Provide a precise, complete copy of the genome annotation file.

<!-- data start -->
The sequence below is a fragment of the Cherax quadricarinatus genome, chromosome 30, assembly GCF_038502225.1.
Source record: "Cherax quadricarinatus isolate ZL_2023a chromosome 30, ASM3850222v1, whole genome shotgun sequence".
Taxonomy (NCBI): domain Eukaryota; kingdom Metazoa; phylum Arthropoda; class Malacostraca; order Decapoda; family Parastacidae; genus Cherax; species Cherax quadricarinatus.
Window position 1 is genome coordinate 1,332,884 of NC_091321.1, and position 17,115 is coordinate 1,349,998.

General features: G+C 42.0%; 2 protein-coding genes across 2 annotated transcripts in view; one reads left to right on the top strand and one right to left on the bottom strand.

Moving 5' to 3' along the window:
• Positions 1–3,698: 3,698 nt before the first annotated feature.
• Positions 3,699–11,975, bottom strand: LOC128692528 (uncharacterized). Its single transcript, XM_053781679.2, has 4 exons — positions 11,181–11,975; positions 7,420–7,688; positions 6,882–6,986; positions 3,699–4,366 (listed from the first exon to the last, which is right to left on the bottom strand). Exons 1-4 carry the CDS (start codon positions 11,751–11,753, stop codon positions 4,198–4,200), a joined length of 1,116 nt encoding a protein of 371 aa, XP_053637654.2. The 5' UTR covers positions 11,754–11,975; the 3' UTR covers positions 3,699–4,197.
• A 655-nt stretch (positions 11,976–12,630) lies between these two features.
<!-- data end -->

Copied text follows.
The sequence below is a fragment of the Cherax quadricarinatus genome, chromosome 30, assembly GCF_038502225.1.
Source record: "Cherax quadricarinatus isolate ZL_2023a chromosome 30, ASM3850222v1, whole genome shotgun sequence".
Taxonomy (NCBI): domain Eukaryota; kingdom Metazoa; phylum Arthropoda; class Malacostraca; order Decapoda; family Parastacidae; genus Cherax; species Cherax quadricarinatus.
Window position 1 is genome coordinate 1,332,884 of NC_091321.1, and position 17,115 is coordinate 1,349,998.

General features: G+C 42.0%; 2 protein-coding genes across 2 annotated transcripts in view; one reads left to right on the top strand and one right to left on the bottom strand.

Moving 5' to 3' along the window:
• Positions 1–3,698: 3,698 nt before the first annotated feature.
• Positions 3,699–11,975, bottom strand: LOC128692528 (uncharacterized). Its single transcript, XM_053781679.2, has 4 exons — positions 11,181–11,975; positions 7,420–7,688; positions 6,882–6,986; positions 3,699–4,366 (listed from the first exon to the last, which is right to left on the bottom strand). Exons 1-4 carry the CDS (start codon positions 11,751–11,753, stop codon positions 4,198–4,200), a joined length of 1,116 nt encoding a protein of 371 aa, XP_053637654.2. The 5' UTR covers positions 11,754–11,975; the 3' UTR covers positions 3,699–4,197.
• A 655-nt stretch (positions 11,976–12,630) lies between these two features.